Before we get into serving sizes, let’s first understand the difference between portion and serving.  Simply put, a portion is how much you decide to eat or drink at any given time, and a serving is a recommended measured amount of food and drink.  A portion is your choice, but the serving is what you’re nutritionally supposed to have at that given time.

I’m not only going to pick on restaurants and blame them for people eating more; it has become the standard to eat more at home as well.  Dinner plates have grown, cars have larger cup holders to accommodate the drink sizes stores sell, even muffin tins are much bigger.  As everything increases in size, bigger starts to seem like the norm, distorting how we think about a serving size or the “right” amount.  Also, at every meal you increase the portion sizes and you’re getting a lot more calories than you need per day.  Even if you just add an extra 100 calories per day that can translate into an extra 10 pounds in a year.  If you do that every year for five years, you’re 50 pounds overweight before you know it!

To underscore just how much portion sizes have changed over the years, here’s a link to “Portion Distortion,” an interactive quiz comparing portion sizes and calories from 20 years ago to today.


To further understand just how much portions sizes have changed, the image below compares a few fast-food item sizes from 20 years ago to today.


Another sobering fact directly related to serving sizes and portion control is that the obesity rate is on the rise.  Obesity rates for men and women in the U.S. had been roughly the same for about a decade. But in recent years, women have surged ahead and now just over 40 percent of women are obese, compared to 35 percent of men.  In addition:

  • About 38 percent of all adults are obese.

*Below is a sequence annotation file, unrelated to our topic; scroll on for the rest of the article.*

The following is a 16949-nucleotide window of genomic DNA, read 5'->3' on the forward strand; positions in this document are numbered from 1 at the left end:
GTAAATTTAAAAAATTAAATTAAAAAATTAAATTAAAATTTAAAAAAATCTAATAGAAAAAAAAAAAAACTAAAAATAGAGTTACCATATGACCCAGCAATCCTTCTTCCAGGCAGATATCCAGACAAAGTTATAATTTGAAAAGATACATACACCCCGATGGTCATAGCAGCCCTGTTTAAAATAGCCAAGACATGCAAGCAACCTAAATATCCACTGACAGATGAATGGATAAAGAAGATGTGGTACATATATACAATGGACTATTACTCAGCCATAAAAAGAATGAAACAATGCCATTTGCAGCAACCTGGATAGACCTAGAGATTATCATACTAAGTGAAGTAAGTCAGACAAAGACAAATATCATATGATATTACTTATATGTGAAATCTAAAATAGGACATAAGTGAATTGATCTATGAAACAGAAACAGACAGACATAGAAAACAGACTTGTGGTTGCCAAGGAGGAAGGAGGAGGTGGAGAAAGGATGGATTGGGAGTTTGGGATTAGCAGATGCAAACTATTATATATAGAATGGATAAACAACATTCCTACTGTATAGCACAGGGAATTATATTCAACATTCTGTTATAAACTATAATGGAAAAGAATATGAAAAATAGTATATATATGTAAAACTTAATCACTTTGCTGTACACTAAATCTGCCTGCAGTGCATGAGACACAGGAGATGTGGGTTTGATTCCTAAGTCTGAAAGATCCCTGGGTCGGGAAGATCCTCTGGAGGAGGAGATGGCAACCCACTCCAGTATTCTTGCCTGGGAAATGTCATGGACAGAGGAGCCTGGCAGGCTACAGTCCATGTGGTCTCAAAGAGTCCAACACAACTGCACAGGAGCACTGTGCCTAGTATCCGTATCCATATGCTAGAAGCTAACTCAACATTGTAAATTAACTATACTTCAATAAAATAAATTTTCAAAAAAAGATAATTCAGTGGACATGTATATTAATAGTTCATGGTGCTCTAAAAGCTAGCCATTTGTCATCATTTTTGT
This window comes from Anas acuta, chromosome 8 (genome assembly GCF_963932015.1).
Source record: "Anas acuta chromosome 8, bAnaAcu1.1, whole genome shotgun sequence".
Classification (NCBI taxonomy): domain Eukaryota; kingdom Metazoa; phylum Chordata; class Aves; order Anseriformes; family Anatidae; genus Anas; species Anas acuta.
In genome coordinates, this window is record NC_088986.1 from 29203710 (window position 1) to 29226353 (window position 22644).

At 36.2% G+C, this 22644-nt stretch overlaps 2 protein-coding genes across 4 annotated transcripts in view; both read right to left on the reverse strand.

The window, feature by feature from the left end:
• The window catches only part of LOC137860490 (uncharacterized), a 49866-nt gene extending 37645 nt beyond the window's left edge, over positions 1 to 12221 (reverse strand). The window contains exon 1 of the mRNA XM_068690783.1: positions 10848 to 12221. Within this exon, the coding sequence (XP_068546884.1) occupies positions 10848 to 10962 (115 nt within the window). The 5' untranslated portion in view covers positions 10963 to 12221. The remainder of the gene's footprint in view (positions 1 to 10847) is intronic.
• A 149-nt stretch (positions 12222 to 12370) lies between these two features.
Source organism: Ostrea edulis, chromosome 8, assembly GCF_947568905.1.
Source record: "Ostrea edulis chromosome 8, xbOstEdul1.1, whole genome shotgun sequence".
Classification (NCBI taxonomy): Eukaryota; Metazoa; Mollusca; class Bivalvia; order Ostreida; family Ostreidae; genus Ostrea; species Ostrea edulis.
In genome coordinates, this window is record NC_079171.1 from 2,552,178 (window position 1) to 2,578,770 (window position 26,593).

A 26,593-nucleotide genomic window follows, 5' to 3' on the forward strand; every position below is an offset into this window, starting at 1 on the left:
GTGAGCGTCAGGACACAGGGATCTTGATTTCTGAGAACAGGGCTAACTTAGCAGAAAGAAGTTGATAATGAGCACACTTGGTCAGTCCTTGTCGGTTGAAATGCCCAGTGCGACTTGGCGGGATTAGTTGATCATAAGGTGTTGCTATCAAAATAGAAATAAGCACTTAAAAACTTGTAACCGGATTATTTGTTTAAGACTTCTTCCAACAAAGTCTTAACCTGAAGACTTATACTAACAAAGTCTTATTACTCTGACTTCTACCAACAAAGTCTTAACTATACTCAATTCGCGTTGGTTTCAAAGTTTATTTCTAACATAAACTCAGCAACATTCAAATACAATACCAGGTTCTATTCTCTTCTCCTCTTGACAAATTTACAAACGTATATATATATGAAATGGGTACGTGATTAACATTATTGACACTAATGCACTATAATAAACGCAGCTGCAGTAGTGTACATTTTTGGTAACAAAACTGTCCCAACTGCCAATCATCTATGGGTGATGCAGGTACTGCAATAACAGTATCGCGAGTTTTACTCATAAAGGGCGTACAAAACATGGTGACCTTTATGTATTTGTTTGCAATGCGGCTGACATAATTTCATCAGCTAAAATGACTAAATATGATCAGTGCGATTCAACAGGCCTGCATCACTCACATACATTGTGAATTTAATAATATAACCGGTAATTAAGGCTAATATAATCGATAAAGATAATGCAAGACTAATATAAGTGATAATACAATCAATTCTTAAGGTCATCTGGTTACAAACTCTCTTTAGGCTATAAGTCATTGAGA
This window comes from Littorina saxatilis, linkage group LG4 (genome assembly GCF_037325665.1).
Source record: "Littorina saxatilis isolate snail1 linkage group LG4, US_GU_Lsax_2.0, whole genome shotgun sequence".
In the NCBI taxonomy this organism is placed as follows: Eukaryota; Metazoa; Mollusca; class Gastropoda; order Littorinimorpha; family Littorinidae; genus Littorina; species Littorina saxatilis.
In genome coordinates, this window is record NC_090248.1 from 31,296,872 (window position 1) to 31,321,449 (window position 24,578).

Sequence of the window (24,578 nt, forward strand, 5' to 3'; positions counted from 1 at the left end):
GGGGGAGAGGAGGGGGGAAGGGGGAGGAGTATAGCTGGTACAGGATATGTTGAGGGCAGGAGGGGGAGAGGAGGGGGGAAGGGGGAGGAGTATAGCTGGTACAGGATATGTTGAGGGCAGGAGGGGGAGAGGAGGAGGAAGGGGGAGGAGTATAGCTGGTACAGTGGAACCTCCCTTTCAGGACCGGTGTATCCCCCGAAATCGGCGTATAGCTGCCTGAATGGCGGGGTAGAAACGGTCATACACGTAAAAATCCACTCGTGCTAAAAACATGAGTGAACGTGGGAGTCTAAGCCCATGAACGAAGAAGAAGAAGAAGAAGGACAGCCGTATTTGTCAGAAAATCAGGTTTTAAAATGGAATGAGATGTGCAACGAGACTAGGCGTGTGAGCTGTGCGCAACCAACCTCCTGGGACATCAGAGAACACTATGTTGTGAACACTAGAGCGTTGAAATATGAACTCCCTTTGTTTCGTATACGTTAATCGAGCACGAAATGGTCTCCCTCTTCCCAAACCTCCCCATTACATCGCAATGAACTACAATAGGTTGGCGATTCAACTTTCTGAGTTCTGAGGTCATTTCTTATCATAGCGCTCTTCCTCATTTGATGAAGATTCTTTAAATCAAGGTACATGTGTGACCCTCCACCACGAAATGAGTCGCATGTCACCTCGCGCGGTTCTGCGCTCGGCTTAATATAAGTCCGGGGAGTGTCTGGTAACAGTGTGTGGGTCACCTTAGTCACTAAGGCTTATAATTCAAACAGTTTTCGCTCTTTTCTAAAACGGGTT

• About 17 percent of children are obese, which is the same as earlier reports.
  • Obesity rates have been steadily increasing in adolescents since 1988 and now are at 21 percent, but have been stable in kids ages 6 to 11 in recent years at 20 percent.


So just what are you supposed to do, carry measuring cups and spoons everywhere you go?  You could, but there’s a much simpler way that’s easy to remember.  It’s called the “helping hands” chart, which helps you to visualize measurements by comparing it to your hand.  For instance, a ½ cup measure is roughly equivalent to what you can fit in one cupped palm.  A one-cup measure is equivalent to the size of the average fist.  The entire chart is below; print it out and keep it in your wallet or purse for reference.

hands measuring chart

Other than practicing portion control, there are some other ways that you can cut your portions down to size.

  • Read nutrition labels for the exact serving size of the food/drink. Most fast food restaurants have this information posted for convenience.  Even if you’re eating out and choose a salad, remember the nutrition label does not include the dressing.  If you’re given a packet, remember this adds calories and saturated fat.  A handy way to look up a portion size and nutrition information, whether at home or in a restaurant, Google it!
  • Use smaller plates. Don’t eat from oversized dinner plates; use a salad plate which typically will hold the recommended serving sizes.
  • Slow down! Feeling full doesn’t come from your stomach; it comes as a result of your brain reacting to the chemicals released when food or drink enters your stomach.  It takes about 20 minutes for your brain to register and react to the chemicals.  Eat slower and give your brain time to send the “full” signal.
  • Don’t serve meals family style. You’re more likely to overeat and take unnecessary second helpings if the food is on the table.  Bring the plate to the table with the correct serving sizes and don’t go back for seconds.  If you do want to go back, take seconds of vegetables or salads.
  • Avoid the mindless munch – don’t eat in front of the television or computer. Most people eat almost 30 percent more while distracted by television or the computer.
  • Don’t skip meals. If you’re starving to death, you’ll probably eat more than you should quicker than you should.  If you have regular meals (breakfast, lunch, supper and two snacks) you’ll be more satisfied and less likely to overeat.
  • Repackage bulk items. Large bags of items can be more economical, but they can also lead to overeating.  Repackage them into smaller, serving-sized containers or bags.
  • Share! If you’re eating out, split a main course with your dining partner.  If you’re eating alone, eat half and take the rest home for another meal.  You’ll keep your portions under control and save money at the same time!

Keep in mind that not only do the calories you take in per day affect your weight, they also affect your overall health.  The combination of choosing healthy foods and keeping the portion sizes under control will help you eat what you need, at the same time keep you at a healthy level both physically and spiritually!